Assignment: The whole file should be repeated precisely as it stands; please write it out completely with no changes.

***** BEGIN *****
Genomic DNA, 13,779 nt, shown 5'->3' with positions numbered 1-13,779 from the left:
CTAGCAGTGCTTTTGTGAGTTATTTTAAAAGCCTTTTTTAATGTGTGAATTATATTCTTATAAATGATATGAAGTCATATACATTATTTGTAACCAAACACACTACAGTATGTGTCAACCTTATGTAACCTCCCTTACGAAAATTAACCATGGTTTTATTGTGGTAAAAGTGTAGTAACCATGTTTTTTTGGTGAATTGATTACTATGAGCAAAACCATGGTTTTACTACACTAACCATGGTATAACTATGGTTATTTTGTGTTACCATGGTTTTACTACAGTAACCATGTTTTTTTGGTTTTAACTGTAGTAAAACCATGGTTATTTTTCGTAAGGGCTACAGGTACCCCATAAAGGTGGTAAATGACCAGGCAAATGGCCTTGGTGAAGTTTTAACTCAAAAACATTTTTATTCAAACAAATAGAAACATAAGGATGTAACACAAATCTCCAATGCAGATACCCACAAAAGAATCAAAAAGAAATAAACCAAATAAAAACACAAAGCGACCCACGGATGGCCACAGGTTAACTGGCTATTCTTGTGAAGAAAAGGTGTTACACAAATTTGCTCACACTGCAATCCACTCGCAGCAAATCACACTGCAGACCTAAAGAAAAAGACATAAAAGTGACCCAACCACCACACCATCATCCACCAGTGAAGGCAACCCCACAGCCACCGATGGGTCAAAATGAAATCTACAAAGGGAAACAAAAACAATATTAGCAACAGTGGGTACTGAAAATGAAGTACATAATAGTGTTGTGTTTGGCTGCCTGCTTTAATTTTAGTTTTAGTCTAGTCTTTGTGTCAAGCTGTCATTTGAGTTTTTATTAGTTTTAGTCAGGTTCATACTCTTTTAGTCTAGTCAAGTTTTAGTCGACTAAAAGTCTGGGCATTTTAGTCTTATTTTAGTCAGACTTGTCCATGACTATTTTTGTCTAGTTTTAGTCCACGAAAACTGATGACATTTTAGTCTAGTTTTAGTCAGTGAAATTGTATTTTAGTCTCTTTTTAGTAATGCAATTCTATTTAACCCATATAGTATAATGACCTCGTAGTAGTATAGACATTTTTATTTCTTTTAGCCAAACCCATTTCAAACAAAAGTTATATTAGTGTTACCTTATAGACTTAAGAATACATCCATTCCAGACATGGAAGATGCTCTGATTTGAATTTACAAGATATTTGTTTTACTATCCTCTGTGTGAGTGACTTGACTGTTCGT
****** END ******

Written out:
Genomic DNA, 13,779 nt, shown 5'->3' with positions numbered 1-13,779 from the left:
CTAGCAGTGCTTTTGTGAGTTATTTTAAAAGCCTTTTTTAATGTGTGAATTATATTCTTATAAATGATATGAAGTCATATACATTATTTGTAACCAAACACACTACAGTATGTGTCAACCTTATGTAACCTCCCTTACGAAAATTAACCATGGTTTTATTGTGGTAAAAGTGTAGTAACCATGTTTTTTTGGTGAATTGATTACTATGAGCAAAACCATGGTTTTACTACACTAACCATGGTATAACTATGGTTATTTTGTGTTACCATGGTTTTACTACAGTAACCATGTTTTTTTGGTTTTAACTGTAGTAAAACCATGGTTATTTTTCGTAAGGGCTACAGGTACCCCATAAAGGTGGTAAATGACCAGGCAAATGGCCTTGGTGAAGTTTTAACTCAAAAACATTTTTATTCAAACAAATAGAAACATAAGGATGTAACACAAATCTCCAATGCAGATACCCACAAAAGAATCAAAAAGAAATAAACCAAATAAAAACACAAAGCGACCCACGGATGGCCACAGGTTAACTGGCTATTCTTGTGAAGAAAAGGTGTTACACAAATTTGCTCACACTGCAATCCACTCGCAGCAAATCACACTGCAGACCTAAAGAAAAAGACATAAAAGTGACCCAACCACCACACCATCATCCACCAGTGAAGGCAACCCCACAGCCACCGATGGGTCAAAATGAAATCTACAAAGGGAAACAAAAACAATATTAGCAACAGTGGGTACTGAAAATGAAGTACATAATAGTGTTGTGTTTGGCTGCCTGCTTTAATTTTAGTTTTAGTCTAGTCTTTGTGTCAAGCTGTCATTTGAGTTTTTATTAGTTTTAGTCAGGTTCATACTCTTTTAGTCTAGTCAAGTTTTAGTCGACTAAAAGTCTGGGCATTTTAGTCTTATTTTAGTCAGACTTGTCCATGACTATTTTTGTCTAGTTTTAGTCCACGAAAACTGATGACATTTTAGTCTAGTTTTAGTCAGTGAAATTGTATTTTAGTCTCTTTTTAGTAATGCAATTCTATTTAACCCATATAGTATAATGACCTCGTAGTAGTATAGACATTTTTATTTCTTTTAGCCAAACCCATTTCAAACAAAAGTTATATTAGTGTTACCTTATAGACTTAAGAATACATCCATTCCAGACATGGAAGATGCTCTGATTTGAATTTACAAGATATTTGTTTTACTATCCTCTGTGTGAGTGACTTGACTGTTCGT